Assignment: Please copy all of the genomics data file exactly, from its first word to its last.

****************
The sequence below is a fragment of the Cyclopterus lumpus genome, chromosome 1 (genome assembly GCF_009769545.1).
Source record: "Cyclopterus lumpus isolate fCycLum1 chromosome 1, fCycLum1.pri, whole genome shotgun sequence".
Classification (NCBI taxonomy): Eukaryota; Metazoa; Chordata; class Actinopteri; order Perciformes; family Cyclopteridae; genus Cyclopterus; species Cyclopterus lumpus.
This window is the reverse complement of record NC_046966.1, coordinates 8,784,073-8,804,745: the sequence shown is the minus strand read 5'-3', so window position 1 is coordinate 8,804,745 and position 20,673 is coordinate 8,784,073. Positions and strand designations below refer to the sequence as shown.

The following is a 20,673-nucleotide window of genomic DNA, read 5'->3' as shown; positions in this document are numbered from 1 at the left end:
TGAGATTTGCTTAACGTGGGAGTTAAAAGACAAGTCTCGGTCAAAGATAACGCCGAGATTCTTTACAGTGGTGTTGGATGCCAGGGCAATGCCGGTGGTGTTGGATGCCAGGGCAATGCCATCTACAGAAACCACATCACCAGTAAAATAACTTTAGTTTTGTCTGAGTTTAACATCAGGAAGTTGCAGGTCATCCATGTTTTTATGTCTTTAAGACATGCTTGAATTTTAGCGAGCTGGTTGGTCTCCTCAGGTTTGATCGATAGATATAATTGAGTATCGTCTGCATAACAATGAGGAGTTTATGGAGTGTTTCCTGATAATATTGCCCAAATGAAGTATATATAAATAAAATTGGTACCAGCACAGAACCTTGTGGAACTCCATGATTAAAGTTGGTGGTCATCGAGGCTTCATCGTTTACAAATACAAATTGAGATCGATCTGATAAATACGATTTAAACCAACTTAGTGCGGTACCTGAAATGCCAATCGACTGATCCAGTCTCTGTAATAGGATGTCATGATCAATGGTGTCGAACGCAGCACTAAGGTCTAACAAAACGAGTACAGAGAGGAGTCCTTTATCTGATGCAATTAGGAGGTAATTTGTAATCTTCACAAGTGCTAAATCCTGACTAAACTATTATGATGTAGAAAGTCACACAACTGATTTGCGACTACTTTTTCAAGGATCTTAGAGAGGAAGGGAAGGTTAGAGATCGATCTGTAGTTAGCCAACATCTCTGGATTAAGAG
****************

The sequence below is a fragment of the Cyclopterus lumpus genome, chromosome 1 (genome assembly GCF_009769545.1).
Source record: "Cyclopterus lumpus isolate fCycLum1 chromosome 1, fCycLum1.pri, whole genome shotgun sequence".
Classification (NCBI taxonomy): Eukaryota; Metazoa; Chordata; class Actinopteri; order Perciformes; family Cyclopteridae; genus Cyclopterus; species Cyclopterus lumpus.
This window is the reverse complement of record NC_046966.1, coordinates 8,784,073-8,804,745: the sequence shown is the minus strand read 5'-3', so window position 1 is coordinate 8,804,745 and position 20,673 is coordinate 8,784,073. Positions and strand designations below refer to the sequence as shown.

The following is a 20,673-nucleotide window of genomic DNA, read 5'->3' as shown; positions in this document are numbered from 1 at the left end:
TGAGATTTGCTTAACGTGGGAGTTAAAAGACAAGTCTCGGTCAAAGATAACGCCGAGATTCTTTACAGTGGTGTTGGATGCCAGGGCAATGCCGGTGGTGTTGGATGCCAGGGCAATGCCATCTACAGAAACCACATCACCAGTAAAATAACTTTAGTTTTGTCTGAGTTTAACATCAGGAAGTTGCAGGTCATCCATGTTTTTATGTCTTTAAGACATGCTTGAATTTTAGCGAGCTGGTTGGTCTCCTCAGGTTTGATCGATAGATATAATTGAGTATCGTCTGCATAACAATGAGGAGTTTATGGAGTGTTTCCTGATAATATTGCCCAAATGAAGTATATATAAATAAAATTGGTACCAGCACAGAACCTTGTGGAACTCCATGATTAAAGTTGGTGGTCATCGAGGCTTCATCGTTTACAAATACAAATTGAGATCGATCTGATAAATACGATTTAAACCAACTTAGTGCGGTACCTGAAATGCCAATCGACTGATCCAGTCTCTGTAATAGGATGTCATGATCAATGGTGTCGAACGCAGCACTAAGGTCTAACAAAACGAGTACAGAGAGGAGTCCTTTATCTGATGCAATTAGGAGGTAATTTGTAATCTTCACAAGTGCTAAATCCTGACTAAACTATTATGATGTAGAAAGTCACACAACTGATTTGCGACTACTTTTTCAAGGATCTTAGAGAGGAAGGGAAGGTTAGAGATCGATCTGTAGTTAGCCAACATCTCTGGATTAAGAG